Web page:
Oh, the humanity.

Sometimes it’s funny. Other times a little bit funny but sad too. But then it can just be sad, like when I open the New York Times and read stories such as this: TRUMP ADMINISTRATION UNVEILS ITS PLAN TO RELAX CAR POLLUTION RULES. That can’t be right, can it?

It’s not. And it would be easy to say we have no control and/or that it’s too hard to fight back. But we must. We share this planet and if we are complacent, we are complicit.

Never ever be afraid to stand up for what’s right even if it’s a small thing (pickles). Deciding not to sweat the seemingly minor transgressions can be a slippery slope. Lately I’ve noticed that when something is priced at, say, 1.99, the merchant automatically keeps the penny. It may seem like nothing but…it’s not. A penny is a something and if I want to give it to someone, that’s my choice. But they shouldn’t automatically assume that it is theirs. Speak up, speak out, and don’t be afraid to ask for and sometimes even demand change–double entendre intended.

Those pennies add up.

And as if you haven’t heard enough…

My friend Casey—aka Mighty Casey Quinlan, interviewed me for this week’s Healthcare is Hilarious installment and we discussed my Cobra debacle. One more time. Happy, shiny, glittery ending and all.

Support Casey (a formidable individual and advocate too) and give a listen here.

The naked truth about losing health care coverage

I learned a thing or two from my now-you-have-it-now-you-don’t insurance debacle.

First, that individuals with expensive conditions like a cancer that’s turned chronic are sitting ducks. We represent one of the worst case scenarios for the health insurance industry—someone who requires costly long term care, effectually increasing burden to other policy holders as well as reducing company profits.

As keeping us alive is so very expensive, we are inherently vulnerable. No insurance company actually wants us on their policy and, if pre-existing conditions were still a valid reason to deny coverage, people with cancer would be shit out of luck.

Because we are incredibly vulnerable, we have to make absolutely certain we never provide a valid excuse for booting us—like I just did.

Which is why I was so terrified. Given that I’d missed a grace period, I understood all too well that no one was legally compelled to restore my coverage. From a business perspective it made perfect sense to deny my appeal. The fact that the denial was overturned underscored an exceedingly important point: this was not a legal victory–it was moral.

I also learned the importance of having multiple plans of approach. Not just A, B, C, but rather A, B, C, D, E and F.

When I first realized I’d missed a payment I called WageWorks and, after confirming that my coverage had been suspended, overnighted an appeal. It took multiple phone calls, a second faxed appeal and a full week before I learned that my appeal had been denied. Scratch plan A.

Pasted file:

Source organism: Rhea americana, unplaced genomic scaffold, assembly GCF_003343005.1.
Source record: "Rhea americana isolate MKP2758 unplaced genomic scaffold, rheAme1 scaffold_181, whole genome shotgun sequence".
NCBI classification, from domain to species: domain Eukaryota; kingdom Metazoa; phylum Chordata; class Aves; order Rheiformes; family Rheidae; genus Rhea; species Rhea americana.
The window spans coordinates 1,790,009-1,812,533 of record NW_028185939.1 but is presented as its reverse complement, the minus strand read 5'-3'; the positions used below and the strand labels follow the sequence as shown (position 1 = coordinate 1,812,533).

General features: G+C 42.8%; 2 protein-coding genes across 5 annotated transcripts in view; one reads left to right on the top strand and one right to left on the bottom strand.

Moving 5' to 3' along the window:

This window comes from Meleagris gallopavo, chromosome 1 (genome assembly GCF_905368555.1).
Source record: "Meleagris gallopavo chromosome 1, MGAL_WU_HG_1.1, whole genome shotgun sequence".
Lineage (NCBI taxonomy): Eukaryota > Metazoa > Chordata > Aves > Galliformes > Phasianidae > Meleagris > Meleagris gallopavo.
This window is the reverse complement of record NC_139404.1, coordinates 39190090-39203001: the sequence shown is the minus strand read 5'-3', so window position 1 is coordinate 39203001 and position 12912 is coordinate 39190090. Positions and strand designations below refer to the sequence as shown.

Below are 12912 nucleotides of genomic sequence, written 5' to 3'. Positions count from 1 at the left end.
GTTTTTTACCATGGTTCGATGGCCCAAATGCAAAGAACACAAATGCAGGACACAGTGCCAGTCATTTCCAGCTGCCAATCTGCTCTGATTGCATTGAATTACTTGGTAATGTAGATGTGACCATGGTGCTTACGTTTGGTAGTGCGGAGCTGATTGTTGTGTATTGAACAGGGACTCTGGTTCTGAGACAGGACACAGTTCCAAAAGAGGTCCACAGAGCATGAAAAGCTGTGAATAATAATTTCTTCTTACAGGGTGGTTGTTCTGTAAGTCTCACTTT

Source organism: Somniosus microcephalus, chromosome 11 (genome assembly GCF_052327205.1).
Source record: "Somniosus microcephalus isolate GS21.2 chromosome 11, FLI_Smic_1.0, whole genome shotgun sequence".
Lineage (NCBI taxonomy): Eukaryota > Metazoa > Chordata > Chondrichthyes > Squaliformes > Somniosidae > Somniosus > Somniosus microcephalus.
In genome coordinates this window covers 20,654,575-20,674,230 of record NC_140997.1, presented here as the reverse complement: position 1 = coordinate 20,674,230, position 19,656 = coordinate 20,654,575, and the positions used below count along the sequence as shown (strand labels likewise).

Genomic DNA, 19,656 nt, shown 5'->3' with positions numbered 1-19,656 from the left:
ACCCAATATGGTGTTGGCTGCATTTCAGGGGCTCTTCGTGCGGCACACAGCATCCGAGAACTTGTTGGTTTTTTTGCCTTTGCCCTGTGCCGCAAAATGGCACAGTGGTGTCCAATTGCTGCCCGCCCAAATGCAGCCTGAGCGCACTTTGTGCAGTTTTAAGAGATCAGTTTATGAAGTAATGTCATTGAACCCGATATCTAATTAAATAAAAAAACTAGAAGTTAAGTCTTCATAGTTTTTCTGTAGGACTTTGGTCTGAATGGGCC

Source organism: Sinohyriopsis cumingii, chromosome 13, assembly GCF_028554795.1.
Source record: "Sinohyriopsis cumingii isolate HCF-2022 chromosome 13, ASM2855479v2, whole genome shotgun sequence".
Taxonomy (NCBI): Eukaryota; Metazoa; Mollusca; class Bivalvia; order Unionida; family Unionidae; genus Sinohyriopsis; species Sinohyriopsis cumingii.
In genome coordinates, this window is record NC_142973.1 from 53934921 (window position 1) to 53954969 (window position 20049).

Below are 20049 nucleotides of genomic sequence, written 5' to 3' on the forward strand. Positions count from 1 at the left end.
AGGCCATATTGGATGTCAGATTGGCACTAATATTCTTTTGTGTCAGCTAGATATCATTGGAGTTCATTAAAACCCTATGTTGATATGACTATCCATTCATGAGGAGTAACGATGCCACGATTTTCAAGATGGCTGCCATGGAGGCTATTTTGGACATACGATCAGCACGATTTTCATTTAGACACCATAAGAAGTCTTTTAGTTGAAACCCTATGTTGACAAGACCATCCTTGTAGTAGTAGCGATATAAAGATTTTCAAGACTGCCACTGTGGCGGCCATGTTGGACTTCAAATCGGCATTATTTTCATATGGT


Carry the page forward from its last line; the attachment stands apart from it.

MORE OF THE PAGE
Plan B was to send an email to my oncologist as well as the director of the cancer center–as Dr. Shaw is my personal goddess (yes, I do understand that I have to share her) and the cancer center is my home away from home.

I also initiated plan C, posting a clarion call beseeching everyone I know to contact WageWorks on my behalf.

Plan D was reaching out to LUNGevity; an organization I’ve worked closely with.

And then plan E, F and G happened organically as a result of my multiple requests for assistance, as various people reached out to the trial sponsor, LUNGevity hooked me up with Patient Advocacy Foundation and some pals on twitter introduced me to Medicaid Matt.

Well my friends–it really does take a village. And it was you, the villagers, who made this happen. Plan C, as it were.

Astounding. Heartwarming. Empowering.

The big surprise was who offered little help: Massachusetts General Hospital. My oncologist was prepared to provide documentation per my side effects but aside from also offering to have her reach out to the insurer, MGH came back with this response ‘ We don’t have any other solutions at this time, but let us know how things pan out.’

Not a no but also not the ‘don’t worry, we’ll work this out’ that one would hope for from the folks (second family?) ensconced in my home away from home.

Or, if you discard the warm and fuzzy stuff, the institution that I have faithfully patronized for thirteen years and counting–making me one of their best customers. The cancer center where I served on the Patient Family Advisory Council for four years. I’m on the Wall of Hope, in a permanent display in the museum, have been honored at The One Hundred and, along with Dr. John Iafrate, was a calendar girl. And, of course, I’ve been a source of much positive publicity. Just the sort of patient, who, from both a moral and business perspective, you might want to provide support to.

The take away? Don’t give up, don’t ever give up. Have not one plan but many and don’t be afraid to use them all. If I’d stopped at B, I’d be screwed now. And finally, it’s not necessarily who you know, it’s how many you know. Because we/us/you are a force to be reckoned with.

xo